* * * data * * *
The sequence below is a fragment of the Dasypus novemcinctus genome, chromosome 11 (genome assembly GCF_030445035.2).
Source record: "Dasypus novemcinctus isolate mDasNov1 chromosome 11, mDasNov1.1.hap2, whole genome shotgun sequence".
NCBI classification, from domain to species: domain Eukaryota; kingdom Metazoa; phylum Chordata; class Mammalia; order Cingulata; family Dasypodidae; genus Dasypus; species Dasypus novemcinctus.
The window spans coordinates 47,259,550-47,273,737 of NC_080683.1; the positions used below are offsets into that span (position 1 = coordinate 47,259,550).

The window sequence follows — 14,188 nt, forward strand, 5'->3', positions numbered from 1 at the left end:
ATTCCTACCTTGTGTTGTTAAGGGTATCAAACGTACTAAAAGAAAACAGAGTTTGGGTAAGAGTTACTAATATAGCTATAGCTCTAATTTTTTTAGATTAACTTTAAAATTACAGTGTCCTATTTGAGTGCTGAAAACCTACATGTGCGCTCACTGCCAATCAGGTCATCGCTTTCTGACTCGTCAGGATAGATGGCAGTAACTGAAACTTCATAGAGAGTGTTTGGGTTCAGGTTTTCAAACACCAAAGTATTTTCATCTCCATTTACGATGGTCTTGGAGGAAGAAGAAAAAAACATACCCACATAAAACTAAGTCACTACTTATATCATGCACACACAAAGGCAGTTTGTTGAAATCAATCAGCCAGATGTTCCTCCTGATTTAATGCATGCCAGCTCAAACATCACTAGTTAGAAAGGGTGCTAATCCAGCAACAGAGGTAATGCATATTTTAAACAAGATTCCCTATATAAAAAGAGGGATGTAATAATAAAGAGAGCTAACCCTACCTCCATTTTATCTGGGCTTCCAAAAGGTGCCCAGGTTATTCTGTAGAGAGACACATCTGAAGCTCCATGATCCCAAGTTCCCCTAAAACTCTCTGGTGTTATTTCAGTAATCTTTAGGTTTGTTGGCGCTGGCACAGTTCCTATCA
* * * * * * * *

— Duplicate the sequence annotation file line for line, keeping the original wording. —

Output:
The sequence below is a fragment of the Dasypus novemcinctus genome, chromosome 11 (genome assembly GCF_030445035.2).
Source record: "Dasypus novemcinctus isolate mDasNov1 chromosome 11, mDasNov1.1.hap2, whole genome shotgun sequence".
NCBI classification, from domain to species: domain Eukaryota; kingdom Metazoa; phylum Chordata; class Mammalia; order Cingulata; family Dasypodidae; genus Dasypus; species Dasypus novemcinctus.
The window spans coordinates 47,259,550-47,273,737 of NC_080683.1; the positions used below are offsets into that span (position 1 = coordinate 47,259,550).

The window sequence follows — 14,188 nt, forward strand, 5'->3', positions numbered from 1 at the left end:
ATTCCTACCTTGTGTTGTTAAGGGTATCAAACGTACTAAAAGAAAACAGAGTTTGGGTAAGAGTTACTAATATAGCTATAGCTCTAATTTTTTTAGATTAACTTTAAAATTACAGTGTCCTATTTGAGTGCTGAAAACCTACATGTGCGCTCACTGCCAATCAGGTCATCGCTTTCTGACTCGTCAGGATAGATGGCAGTAACTGAAACTTCATAGAGAGTGTTTGGGTTCAGGTTTTCAAACACCAAAGTATTTTCATCTCCATTTACGATGGTCTTGGAGGAAGAAGAAAAAAACATACCCACATAAAACTAAGTCACTACTTATATCATGCACACACAAAGGCAGTTTGTTGAAATCAATCAGCCAGATGTTCCTCCTGATTTAATGCATGCCAGCTCAAACATCACTAGTTAGAAAGGGTGCTAATCCAGCAACAGAGGTAATGCATATTTTAAACAAGATTCCCTATATAAAAAGAGGGATGTAATAATAAAGAGAGCTAACCCTACCTCCATTTTATCTGGGCTTCCAAAAGGTGCCCAGGTTATTCTGTAGAGAGACACATCTGAAGCTCCATGATCCCAAGTTCCCCTAAAACTCTCTGGTGTTATTTCAGTAATCTTTAGGTTTGTTGGCGCTGGCACAGTTCCTATCA